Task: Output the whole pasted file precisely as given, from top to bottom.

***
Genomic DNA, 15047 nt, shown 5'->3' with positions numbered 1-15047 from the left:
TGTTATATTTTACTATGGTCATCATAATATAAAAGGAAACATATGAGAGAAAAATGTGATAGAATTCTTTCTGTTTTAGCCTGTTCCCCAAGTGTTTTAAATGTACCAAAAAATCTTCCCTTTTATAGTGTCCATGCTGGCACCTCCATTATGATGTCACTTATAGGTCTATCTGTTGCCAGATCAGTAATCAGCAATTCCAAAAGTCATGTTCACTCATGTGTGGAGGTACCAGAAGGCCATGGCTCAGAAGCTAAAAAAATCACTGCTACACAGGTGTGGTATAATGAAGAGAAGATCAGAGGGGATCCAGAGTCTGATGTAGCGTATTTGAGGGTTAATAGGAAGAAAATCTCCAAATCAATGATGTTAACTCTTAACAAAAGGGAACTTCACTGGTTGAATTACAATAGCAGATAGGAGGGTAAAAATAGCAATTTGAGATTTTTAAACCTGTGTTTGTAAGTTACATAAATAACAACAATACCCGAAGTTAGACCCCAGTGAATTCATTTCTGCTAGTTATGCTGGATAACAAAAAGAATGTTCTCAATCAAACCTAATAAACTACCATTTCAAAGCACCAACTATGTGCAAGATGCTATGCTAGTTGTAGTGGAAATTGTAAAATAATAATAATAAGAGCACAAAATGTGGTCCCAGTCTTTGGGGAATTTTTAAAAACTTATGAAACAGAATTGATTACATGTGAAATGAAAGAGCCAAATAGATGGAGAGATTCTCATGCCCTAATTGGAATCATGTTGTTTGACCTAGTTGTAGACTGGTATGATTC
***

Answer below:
Genomic DNA, 15047 nt, shown 5'->3' with positions numbered 1-15047 from the left:
TGTTATATTTTACTATGGTCATCATAATATAAAAGGAAACATATGAGAGAAAAATGTGATAGAATTCTTTCTGTTTTAGCCTGTTCCCCAAGTGTTTTAAATGTACCAAAAAATCTTCCCTTTTATAGTGTCCATGCTGGCACCTCCATTATGATGTCACTTATAGGTCTATCTGTTGCCAGATCAGTAATCAGCAATTCCAAAAGTCATGTTCACTCATGTGTGGAGGTACCAGAAGGCCATGGCTCAGAAGCTAAAAAAATCACTGCTACACAGGTGTGGTATAATGAAGAGAAGATCAGAGGGGATCCAGAGTCTGATGTAGCGTATTTGAGGGTTAATAGGAAGAAAATCTCCAAATCAATGATGTTAACTCTTAACAAAAGGGAACTTCACTGGTTGAATTACAATAGCAGATAGGAGGGTAAAAATAGCAATTTGAGATTTTTAAACCTGTGTTTGTAAGTTACATAAATAACAACAATACCCGAAGTTAGACCCCAGTGAATTCATTTCTGCTAGTTATGCTGGATAACAAAAAGAATGTTCTCAATCAAACCTAATAAACTACCATTTCAAAGCACCAACTATGTGCAAGATGCTATGCTAGTTGTAGTGGAAATTGTAAAATAATAATAATAAGAGCACAAAATGTGGTCCCAGTCTTTGGGGAATTTTTAAAAACTTATGAAACAGAATTGATTACATGTGAAATGAAAGAGCCAAATAGATGGAGAGATTCTCATGCCCTAATTGGAATCATGTTGTTTGACCTAGTTGTAGACTGGTATGATTC